Thursday, October 30, 2003


today's commerce department figures, 7.2% quarterly economic growth, "the strongest in nearly two decades," and 57,000 new jobs in september (not great but a good start per the cognescenti). unless the president gets caught with a live boy or a dead girl, that's about all she wrote for the demos.

unbelievable that this knucklehead, this gentleman's "c" legacy, this failed oil man, who LOST the 2000 election, who has run an arrogant, ruthless, very right-wing administration, THIS guy is going to get reelected in a landslide. and the democrats will counter with the most illegitimate, laughable opponent, someone who will reinforce all the polity's fears about them. this could be a landslide of epic fdr/lbj proportions.

happy halloween.

-benjamin harris

the university of southern california, whose nickname is the "trojans," plays washington state university ("cougars") today in a college tackle football game. usc is favored to win by 12 points. they won't.

additional lingering doubts about our founding fathers faith in the wisdom of the common man are raised by the predictions that oklahoma will beat oklahoma state by 16 points or more and that THE ohio state university will squeak by (+6) THE pennsylvania state university. interest rates are at all time lows. a home equity loan placed on these two outcomes will return handsome dividends.

take the pittsburgh "panthers" getting one point against the boston college "eagles."

-benjamin harris

Tuesday, October 21, 2003

Good News, Bad News


the best overall indicator of the vulnerability of an incumbent president has always been the "right track, wrong track" question. the latest polls show that the president is in trouble. 53% say the country is on the wrong track. not as important, but reinforcing that result, is bush's approval rating, also at 53%, it's lowest since before 9/11.

but there are more ominous signs for the democrats. the lead economic story today is the robust corporate earnings report and the reinvigoration of the economy in general. this was also the story in sunday's times. this is a quote from today's article:

"the strong corporate profits are being reported as the economy
appears to have had its strongest quarter of growth in almost three
years [OUCH], spurred in part by the tax cuts earlier this year [DOUBLE
OUCH]. when government data are released later this month, economists
are expecting to see growth in the gross domestic product near 6% for
the third quarter, and they are forecasting strong growth--if slightly
lower--for the remaining three months of the year."

let's be realistic. the democrats have no shot, none, zero, zip, zilch, nada, of winning back the white house if these figures, or anything like them, hold up in 2004.

in a healthy two-party system them's the breaks. sometimes you're the windshield and sometimes you're the bug. as has been said here before though, what the democrats have to avoid is illegitimacy and the appearance of illegitimacy.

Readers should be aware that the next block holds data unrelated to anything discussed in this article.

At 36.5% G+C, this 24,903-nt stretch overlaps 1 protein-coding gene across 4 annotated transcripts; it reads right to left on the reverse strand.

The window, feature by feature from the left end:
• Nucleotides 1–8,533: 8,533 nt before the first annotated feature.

and there's more bad news on that front. some democratic poobahs were on the diane reem show this morning handicapping the candidates. the first significant sign this political season that howard dean was going to be a force were the early reports of his phenomenal fund-raising. this year he has raised more money than any democratic candidate EVER besides bill clinton in 2000.

what i did not know is that there is an iron law of politics: whoever is the fundraising leader at the end of the year preceeding the start of the primaries (that would be this year) has NEVER failed to win either party's nomination, and unless something really unexpected happens, that is going to be howard dean.

this is on top of the bad news that two major centrist figures, gen clark and sen lieberman, have decided to bypass the iowa caucuses. say what you will about that political strategy; what it can't help but do is dampen efforts by both to raise more money. that great snapping sound you just heard? that was the sound of wallets throughout the Democratic Nation snapping shut when lieberman comes calling for cash.

this page has spoken often and at length at the disastrous prospect of a dean nomination on the democratic party. so to avoid repeating myself, i'll let david brooks say it this time. his column today is titled "rescuing the democrats" it deserves to be quoted at length.

"john edwards has the most persuasive theory [of what's wrong
with the democrats]. he argues that most voters do not place
candidates on a neat left-right continuum. but they are really
good at sensing who shares their values. they are really good at
knowing who respects them and who doesn't. edwards's theory
is that the democrats' besetting sin over the past few decades
has been snobbery."

"edward draws an implicit contrast between himself and howard
dean and johny kerry...

"he draws an explicit contrast with george bush, arguing that the
bush administration rewards wealth and punishes work. this is
not about economics, he says; it is about values. the bush admini-